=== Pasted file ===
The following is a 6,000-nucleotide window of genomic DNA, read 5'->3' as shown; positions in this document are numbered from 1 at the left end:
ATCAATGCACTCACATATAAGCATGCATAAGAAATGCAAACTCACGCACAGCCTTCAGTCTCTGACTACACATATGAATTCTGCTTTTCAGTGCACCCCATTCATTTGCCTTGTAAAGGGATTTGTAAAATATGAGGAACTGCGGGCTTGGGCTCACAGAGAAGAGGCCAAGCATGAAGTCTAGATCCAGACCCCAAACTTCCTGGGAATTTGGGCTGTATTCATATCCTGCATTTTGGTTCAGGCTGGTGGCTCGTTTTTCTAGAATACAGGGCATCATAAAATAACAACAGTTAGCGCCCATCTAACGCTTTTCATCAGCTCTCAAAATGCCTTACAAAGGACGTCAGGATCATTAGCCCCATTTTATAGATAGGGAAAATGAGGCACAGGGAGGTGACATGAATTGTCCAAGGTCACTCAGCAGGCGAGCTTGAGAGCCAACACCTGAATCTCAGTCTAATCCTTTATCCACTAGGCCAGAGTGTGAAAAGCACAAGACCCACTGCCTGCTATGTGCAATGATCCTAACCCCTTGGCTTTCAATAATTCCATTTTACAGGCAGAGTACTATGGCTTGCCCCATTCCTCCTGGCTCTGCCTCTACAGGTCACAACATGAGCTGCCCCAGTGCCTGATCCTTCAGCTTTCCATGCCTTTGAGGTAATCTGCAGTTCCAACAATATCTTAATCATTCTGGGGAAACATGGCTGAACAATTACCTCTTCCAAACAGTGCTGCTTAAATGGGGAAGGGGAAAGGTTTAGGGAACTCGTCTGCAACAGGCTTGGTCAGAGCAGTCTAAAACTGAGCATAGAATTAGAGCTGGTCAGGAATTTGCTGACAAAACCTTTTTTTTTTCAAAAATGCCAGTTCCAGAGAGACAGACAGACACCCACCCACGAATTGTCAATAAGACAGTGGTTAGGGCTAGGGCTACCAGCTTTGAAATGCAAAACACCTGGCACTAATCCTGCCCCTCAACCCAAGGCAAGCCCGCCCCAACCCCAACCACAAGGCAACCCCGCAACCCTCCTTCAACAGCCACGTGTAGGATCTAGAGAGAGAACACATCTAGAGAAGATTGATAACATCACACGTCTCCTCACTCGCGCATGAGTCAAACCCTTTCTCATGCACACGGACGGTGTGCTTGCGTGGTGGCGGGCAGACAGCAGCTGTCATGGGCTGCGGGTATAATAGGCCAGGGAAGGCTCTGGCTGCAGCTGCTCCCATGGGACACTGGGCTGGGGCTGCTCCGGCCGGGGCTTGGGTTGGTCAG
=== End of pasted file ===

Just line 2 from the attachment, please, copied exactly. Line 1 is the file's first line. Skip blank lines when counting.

ATCAATGCACTCACATATAAGCATGCATAAGAAATGCAAACTCACGCACAGCCTTCAGTCTCTGACTACACATATGAATTCTGCTTTTCAGTGCACCCCATTCATTTGCCTTGTAAAGGGATTTGTAAAATATGAGGAACTGCGGGCTTGGGCTCACAGAGAAGAGGCCAAGCATGAAGTCTAGATCCAGACCCCAAACTTCCTGGGAATTTGGGCTGTATTCATATCCTGCATTTTGGTTCAGGCTGGTGGCTCGTTTTTCTAGAATACAGGGCATCATAAAATAACAACAGTTAGCGCCCATCTAACGCTTTTCATCAGCTCTCAAAATGCCTTACAAAGGACGTCAGGATCATTAGCCCCATTTTATAGATAGGGAAAATGAGGCACAGGGAGGTGACATGAATTGTCCAAGGTCACTCAGCAGGCGAGCTTGAGAGCCAACACCTGAATCTCAGTCTAATCCTTTATCCACTAGGCCAGAGTGTGAAAAGCACAAGACCCACTGCCTGCTATGTGCAATGATCCTAACCCCTTGGCTTTCAATAATTCCATTTTACAGGCAGAGTACTATGGCTTGCCCCATTCCTCCTGGCTCTGCCTCTACAGGTCACAACATGAGCTGCCCCAGTGCCTGATCCTTCAGCTTTCCATGCCTTTGAGGTAATCTGCAGTTCCAACAATATCTTAATCATTCTGGGGAAACATGGCTGAACAATTACCTCTTCCAAACAGTGCTGCTTAAATGGGGAAGGGGAAAGGTTTAGGGAACTCGTCTGCAACAGGCTTGGTCAGAGCAGTCTAAAACTGAGCATAGAATTAGAGCTGGTCAGGAATTTGCTGACAAAACCTTTTTTTTTTCAAAAATGCCAGTTCCAGAGAGACAGACAGACACCCACCCACGAATTGTCAATAAGACAGTGGTTAGGGCTAGGGCTACCAGCTTTGAAATGCAAAACACCTGGCACTAATCCTGCCCCTCAACCCAAGGCAAGCCCGCCCCAACCCCAACCACAAGGCAACCCCGCAACCCTCCTTCAACAGCCACGTGTAGGATCTAGAGAGAGAACACATCTAGAGAAGATTGATAACATCACACGTCTCCTCACTCGCGCATGAGTCAAACCCTTTCTCATGCACACGGACGGTGTGCTTGCGTGGTGGCGGGCAGACAGCAGCTGTCATGGGCTGCGGGTATAATAGGCCAGGGAAGGCTCTGGCTGCAGCTGCTCCCATGGGACACTGGGCTGGGGCTGCTCCGGCCGGGGCTTGGGTTGGTCAG